Joel Ray says he first noticed something was wrong in 2008.
“I never slow down – ever. But I walked up the stairs one day and said, ‘My lord, I’m out of shape. I have to get back to the gym.’ From there on out, it got worse and worse. In 2011, I went on oxygen,” says Ray.
Eventually, the Fayetteville, Ark., resident, affectionately known as “J-Ray,” says he couldn’t go more than four steps without resting. He was battling idiopathic pulmonary fibrosis (IPF), a progressive scarring of the lungs that gradually interferes with a person’s ability to breathe. The cause is unknown, and it has no known cure.
“It was terrible. Every day I fought it. Sometimes you just want to quit, but you can’t. You fight,” says Ray. “You also get on the Internet and look at everything you can to try and grasp at what can possibly help you. But with IPF, there are no options but transplant.”
Eventually, Ray made his way to the Washington University and Barnes-Jewish Transplant Center. After a thorough evaluation, he was told he was a candidate for a double lung transplant but needed to lose 30 pounds. He dropped the weight in 30 days.
“I got after it because I had a good incentive,” says Ray. When he reported his weight loss to his physician, he was told to move close to the hospital. “So I moved, and the next day I went on the donor list.”
Nine weeks later, on January 6, 2012, Ray underwent a double lung transplant. He was in the hospital for seven days after his surgery and says his care team described him as an “over-achiever.” He says he has the same mindset now and is feeling better than ever. He spends as much time as possible with his wife and best friend of more than 30 years, Jeany, and together they make the most of life.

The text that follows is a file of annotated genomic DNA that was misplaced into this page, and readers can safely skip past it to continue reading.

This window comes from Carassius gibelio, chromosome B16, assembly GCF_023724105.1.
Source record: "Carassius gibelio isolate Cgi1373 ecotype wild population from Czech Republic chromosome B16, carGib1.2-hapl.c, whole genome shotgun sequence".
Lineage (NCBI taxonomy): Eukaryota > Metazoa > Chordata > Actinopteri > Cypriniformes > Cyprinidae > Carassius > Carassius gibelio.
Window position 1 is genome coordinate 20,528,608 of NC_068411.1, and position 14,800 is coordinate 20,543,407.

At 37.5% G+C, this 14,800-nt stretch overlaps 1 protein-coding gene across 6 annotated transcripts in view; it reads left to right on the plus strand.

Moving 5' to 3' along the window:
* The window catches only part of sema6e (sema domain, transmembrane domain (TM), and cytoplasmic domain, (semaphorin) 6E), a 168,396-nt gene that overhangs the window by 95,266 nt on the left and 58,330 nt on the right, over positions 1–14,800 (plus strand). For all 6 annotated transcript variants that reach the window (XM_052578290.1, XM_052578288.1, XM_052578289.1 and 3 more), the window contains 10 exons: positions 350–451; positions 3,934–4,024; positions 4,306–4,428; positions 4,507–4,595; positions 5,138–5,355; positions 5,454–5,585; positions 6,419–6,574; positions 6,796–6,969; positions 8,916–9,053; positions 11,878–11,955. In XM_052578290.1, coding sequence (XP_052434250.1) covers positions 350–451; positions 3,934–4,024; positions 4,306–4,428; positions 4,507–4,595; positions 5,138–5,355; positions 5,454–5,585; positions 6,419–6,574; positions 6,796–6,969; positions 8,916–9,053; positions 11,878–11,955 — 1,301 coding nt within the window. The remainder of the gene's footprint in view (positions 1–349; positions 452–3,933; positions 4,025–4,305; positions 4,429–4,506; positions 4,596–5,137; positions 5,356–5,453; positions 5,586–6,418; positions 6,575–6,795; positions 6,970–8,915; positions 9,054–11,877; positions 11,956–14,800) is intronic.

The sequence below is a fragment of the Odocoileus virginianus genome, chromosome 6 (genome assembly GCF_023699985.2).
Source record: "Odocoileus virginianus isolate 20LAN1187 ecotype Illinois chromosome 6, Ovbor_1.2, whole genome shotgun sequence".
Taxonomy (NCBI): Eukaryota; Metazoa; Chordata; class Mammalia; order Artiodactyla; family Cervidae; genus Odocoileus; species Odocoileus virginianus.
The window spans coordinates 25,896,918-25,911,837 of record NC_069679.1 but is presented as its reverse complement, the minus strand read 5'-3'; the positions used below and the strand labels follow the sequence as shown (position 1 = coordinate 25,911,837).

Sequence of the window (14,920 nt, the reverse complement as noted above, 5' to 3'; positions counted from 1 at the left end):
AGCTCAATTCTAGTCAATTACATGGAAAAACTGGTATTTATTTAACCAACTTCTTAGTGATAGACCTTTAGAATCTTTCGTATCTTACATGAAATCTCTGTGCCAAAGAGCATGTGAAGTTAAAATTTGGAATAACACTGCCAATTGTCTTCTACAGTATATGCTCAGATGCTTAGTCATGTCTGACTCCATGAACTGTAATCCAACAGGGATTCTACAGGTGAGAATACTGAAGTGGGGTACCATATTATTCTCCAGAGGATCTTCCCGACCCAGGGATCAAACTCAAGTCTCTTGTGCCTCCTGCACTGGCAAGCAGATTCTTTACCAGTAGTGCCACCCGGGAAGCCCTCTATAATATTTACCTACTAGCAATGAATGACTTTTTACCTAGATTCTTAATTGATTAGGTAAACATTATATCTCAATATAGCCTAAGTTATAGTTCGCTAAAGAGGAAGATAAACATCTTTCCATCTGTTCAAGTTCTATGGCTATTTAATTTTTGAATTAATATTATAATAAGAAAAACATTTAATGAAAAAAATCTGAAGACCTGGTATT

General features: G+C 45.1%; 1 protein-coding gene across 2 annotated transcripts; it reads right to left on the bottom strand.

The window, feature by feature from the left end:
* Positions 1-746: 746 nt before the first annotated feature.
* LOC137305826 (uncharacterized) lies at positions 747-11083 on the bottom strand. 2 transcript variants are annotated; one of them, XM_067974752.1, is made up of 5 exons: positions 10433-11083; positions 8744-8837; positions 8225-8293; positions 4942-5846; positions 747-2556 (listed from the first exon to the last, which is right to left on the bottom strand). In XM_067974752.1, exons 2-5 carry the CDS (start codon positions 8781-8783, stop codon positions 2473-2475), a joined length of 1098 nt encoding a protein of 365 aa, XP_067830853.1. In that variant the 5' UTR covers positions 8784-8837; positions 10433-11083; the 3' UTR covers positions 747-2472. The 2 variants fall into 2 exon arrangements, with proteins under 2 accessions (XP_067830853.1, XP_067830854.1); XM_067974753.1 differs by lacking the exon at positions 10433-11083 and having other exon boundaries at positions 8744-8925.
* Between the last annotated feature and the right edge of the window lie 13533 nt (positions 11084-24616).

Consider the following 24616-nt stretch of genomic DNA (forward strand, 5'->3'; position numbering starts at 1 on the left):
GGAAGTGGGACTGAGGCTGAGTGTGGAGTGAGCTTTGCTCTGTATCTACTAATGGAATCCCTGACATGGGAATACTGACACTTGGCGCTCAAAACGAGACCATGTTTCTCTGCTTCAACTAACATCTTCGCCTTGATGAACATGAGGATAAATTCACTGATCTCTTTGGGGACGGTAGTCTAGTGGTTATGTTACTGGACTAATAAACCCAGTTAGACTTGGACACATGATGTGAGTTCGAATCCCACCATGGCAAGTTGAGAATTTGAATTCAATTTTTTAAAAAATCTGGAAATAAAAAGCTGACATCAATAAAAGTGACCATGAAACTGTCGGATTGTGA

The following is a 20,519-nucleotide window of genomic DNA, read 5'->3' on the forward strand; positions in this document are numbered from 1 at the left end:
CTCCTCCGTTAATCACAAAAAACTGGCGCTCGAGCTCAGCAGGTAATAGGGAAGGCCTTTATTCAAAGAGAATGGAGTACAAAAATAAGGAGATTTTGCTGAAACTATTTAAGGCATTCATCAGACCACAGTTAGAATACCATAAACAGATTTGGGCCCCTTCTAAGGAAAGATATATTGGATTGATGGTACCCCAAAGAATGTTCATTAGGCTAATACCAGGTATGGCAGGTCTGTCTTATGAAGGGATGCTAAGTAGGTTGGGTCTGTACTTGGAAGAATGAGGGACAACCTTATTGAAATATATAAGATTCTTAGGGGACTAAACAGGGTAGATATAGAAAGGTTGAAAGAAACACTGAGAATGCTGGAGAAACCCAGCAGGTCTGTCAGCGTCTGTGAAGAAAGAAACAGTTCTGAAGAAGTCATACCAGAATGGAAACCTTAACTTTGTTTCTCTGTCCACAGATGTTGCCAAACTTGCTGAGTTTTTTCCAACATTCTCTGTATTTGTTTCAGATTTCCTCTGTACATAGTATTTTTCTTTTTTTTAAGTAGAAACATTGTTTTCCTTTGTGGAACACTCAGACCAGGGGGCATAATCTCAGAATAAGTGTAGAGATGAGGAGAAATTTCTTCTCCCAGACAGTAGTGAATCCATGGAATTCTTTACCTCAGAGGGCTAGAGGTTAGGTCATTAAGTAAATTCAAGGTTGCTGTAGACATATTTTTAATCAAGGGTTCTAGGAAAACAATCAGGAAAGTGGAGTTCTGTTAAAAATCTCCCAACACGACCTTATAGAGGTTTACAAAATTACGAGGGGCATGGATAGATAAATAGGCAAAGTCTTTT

“I’m as active as possible. I’m working, going to the gym and playing golf,” says Ray. “I’ll probably never retire-who knows. I’m 60 years old, but I feel like I’m 40.”
Ray says he’s very thankful for his second gift of life.
“All four of my children became organ donors because they were directly touched and know how important it is,” says Ray. “’I communicate with the mother of my donor, which means so much. I encourage everyone to be an organ donor.”
And Ray is committed to mentoring others who have IPF. He uses the Internet as a way to start the conversation. A few of his favorite websites include Barnes-Jewish’s Facebook, Twitter and Transplant Blog, as well as Inspire.com.
He says he meets people online with IPF who have no idea what to do or where to turn. “So I contact them, and we talk. It’s a lot better than the unknown. I try to call somebody every week. I let them know there’s hope.”
Jeany adds, “People who don’t have access to a hospital like Barnes-Jewish need to be aware that it’s an option. There are places like this and there are possibilities.”
Ray says he feels the possibilities for him are endless, too, because he adopted a few simple rules for himself.
“I did everything they told me to do. I followed the rules,” says Ray. ”Take your medicine, do what you’re told to do, have a good attitude, be physical and you’ll do well. I’m doing well, anyway!”